The fact Diageo decided to wait and see did hurt the number of bottles we could have gotten from Scotland. Nevertheless, the format was and is still innovative and we will keep pursuing our passion: judging whiskies with strict and professional criteria.

Thanks for the constructive criticism, we’ll improve for next year! Judges will enter their ratings on iPad and there will be more interactions with the public!


Oliver Klimek April 21, 2010 at 7:57 am

Sylvain, thank you for the comment. Of course, when announcing an event like this you will never know how the participation will be before the deadline. I wish you the best for getting more entrants in next year’s competition, but I think it will take a lot of effort to convince producers that it really is more than “Just another award”.


Jeff August 31, 2013 at 6:59 pm

The problem presented with this being “just another one of those competitions” is largely of the industry’s own making – the whole “gold medal” system is nothing more than fodder for promotion and advertising for the winners – which, in turn, encouraged more awards to start up to help the industry out – and consumers just aren’t taking the bait the way they used to, even as (or because) the number of available competitions and awards is ever increasing. In short, the entire issue of awards has the appearance of being “whored out”, with just too many awards, too easy to win. As for the ‘high entry fee” of $500 per bottle, producers might be wise to save their money, but I’ll have more sympathy for them when they can’t write off the cost as a promotional expense – and they have more sympathy for me by dropping prices.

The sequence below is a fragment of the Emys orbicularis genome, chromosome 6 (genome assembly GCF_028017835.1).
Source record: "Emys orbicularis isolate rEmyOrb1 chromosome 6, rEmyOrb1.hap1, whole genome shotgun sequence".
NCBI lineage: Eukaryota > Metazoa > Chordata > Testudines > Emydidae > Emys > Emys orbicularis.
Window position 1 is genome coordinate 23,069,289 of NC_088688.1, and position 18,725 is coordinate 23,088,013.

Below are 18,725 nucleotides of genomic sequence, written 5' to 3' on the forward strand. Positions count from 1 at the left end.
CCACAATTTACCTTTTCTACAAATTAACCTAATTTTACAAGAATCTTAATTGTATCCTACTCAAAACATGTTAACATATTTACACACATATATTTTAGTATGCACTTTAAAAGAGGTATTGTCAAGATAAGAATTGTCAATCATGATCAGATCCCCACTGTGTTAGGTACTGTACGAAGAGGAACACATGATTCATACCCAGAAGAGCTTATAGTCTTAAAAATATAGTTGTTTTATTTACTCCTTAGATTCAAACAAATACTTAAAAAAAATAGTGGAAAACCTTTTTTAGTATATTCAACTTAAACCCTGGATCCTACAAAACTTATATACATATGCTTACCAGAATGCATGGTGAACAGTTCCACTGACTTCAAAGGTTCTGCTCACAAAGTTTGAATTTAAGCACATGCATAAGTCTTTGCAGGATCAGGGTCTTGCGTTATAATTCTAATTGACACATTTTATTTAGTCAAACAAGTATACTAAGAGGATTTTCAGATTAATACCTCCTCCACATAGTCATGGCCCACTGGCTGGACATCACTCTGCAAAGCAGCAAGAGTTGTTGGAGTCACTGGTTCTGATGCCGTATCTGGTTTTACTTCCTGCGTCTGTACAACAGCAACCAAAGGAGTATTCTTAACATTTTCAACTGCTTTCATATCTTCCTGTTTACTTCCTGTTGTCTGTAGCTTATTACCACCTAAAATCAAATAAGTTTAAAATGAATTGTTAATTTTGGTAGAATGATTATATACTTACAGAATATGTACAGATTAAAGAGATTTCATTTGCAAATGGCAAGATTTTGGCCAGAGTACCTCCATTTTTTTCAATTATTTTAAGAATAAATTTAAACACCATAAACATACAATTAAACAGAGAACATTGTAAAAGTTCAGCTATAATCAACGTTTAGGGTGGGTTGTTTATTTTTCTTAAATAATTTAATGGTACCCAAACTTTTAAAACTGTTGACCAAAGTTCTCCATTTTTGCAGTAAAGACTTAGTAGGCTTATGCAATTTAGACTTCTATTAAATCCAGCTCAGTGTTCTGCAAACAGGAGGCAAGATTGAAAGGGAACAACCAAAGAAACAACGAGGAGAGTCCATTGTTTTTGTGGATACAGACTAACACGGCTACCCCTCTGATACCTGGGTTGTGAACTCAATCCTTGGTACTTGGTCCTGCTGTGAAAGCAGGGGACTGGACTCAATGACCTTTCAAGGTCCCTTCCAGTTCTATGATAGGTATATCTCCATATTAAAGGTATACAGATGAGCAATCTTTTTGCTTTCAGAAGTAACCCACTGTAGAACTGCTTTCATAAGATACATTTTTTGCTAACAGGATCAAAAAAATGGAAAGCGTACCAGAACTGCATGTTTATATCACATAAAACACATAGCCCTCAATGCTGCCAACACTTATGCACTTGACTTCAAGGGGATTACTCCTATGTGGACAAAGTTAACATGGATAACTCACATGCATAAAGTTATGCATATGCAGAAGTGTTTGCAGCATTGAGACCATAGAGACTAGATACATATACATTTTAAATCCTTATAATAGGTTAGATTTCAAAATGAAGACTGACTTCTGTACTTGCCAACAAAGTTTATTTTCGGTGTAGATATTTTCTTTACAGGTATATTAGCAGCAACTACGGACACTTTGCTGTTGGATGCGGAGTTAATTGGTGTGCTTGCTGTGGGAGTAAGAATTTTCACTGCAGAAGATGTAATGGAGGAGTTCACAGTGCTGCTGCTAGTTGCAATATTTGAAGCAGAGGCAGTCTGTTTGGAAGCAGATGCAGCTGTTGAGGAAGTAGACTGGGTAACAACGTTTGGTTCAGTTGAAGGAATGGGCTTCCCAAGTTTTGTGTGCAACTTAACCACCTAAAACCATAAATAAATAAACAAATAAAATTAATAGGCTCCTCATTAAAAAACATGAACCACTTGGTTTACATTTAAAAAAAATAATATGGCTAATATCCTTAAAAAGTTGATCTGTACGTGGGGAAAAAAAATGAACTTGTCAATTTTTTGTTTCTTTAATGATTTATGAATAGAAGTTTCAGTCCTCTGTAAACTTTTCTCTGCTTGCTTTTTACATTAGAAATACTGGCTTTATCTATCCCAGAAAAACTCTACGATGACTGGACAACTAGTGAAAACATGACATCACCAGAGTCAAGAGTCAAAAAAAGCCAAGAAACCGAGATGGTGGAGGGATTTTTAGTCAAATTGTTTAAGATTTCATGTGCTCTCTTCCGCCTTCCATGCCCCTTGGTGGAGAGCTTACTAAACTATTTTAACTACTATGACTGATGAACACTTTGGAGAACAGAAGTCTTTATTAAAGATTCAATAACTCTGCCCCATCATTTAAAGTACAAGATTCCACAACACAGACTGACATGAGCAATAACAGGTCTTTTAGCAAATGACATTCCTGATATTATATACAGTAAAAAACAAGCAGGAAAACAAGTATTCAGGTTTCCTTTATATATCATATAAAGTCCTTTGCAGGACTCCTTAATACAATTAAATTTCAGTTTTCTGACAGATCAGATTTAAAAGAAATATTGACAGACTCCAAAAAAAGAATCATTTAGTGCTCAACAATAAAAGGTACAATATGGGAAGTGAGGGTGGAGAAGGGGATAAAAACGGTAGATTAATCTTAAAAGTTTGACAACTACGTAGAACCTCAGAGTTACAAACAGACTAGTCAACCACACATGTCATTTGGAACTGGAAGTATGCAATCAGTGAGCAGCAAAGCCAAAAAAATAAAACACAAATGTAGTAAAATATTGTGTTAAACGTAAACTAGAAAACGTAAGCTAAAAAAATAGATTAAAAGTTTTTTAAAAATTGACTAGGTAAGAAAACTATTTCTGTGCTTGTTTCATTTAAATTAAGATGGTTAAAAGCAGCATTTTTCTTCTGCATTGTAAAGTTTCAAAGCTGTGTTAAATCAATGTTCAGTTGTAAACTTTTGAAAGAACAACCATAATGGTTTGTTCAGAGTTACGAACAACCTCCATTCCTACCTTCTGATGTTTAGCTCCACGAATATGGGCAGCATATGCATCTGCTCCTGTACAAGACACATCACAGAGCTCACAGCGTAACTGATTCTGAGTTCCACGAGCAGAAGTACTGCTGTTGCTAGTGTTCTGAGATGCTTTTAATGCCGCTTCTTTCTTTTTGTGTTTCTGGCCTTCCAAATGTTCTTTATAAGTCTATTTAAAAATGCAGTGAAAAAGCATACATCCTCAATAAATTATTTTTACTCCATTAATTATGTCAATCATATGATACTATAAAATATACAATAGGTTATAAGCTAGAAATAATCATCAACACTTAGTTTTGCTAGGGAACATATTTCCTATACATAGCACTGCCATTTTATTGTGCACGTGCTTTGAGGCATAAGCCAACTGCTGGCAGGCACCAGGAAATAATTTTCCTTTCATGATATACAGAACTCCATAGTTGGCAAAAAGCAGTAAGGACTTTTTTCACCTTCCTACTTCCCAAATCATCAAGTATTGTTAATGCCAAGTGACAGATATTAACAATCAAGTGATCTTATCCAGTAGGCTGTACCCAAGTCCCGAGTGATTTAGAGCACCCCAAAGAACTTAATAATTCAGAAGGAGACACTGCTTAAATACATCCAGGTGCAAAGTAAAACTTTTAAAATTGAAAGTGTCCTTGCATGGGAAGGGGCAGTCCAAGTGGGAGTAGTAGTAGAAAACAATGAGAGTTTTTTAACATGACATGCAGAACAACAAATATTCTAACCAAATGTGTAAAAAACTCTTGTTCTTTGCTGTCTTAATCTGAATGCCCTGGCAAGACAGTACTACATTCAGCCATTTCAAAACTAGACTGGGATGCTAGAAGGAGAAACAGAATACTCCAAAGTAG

Sylvain Allard April 10, 2015 at 1:07 am

5 years later, we are coming up with the most sophisticated scoring sheet in the industry and have doubled the number of judges we had in the first years for the blind tastings. In retrospect, the idea is to have a “real” competition where whiskies are evaluated on their merits, aromas, flavours and profile. When we look at our competitor in San Francisco, there is zero criteria for judging the whiskies and the judges taste the whiskies and then write down if it’s a gold, silver or bronze medal. That is no competition, but given the brand value, no one would dare to write a piece on their “competition” which is really a pure marketplace for medals. No blogger even want to touch it. It seems some prefers to hit the head of the small honest entrepreneurs trying to shake things up instead of blowing the whistle on the bigger venues that are held behind closed doors, in a black box, do no social media outreach, have no judging criteria and pretend to be serious. 1,500 medals for 1,500 entries would have been a courageous blog entry, but I guess we’ll still have to wait. At the end of the day, we keep innovating, we’re still alive and we’re passionate about what we do. Cheers!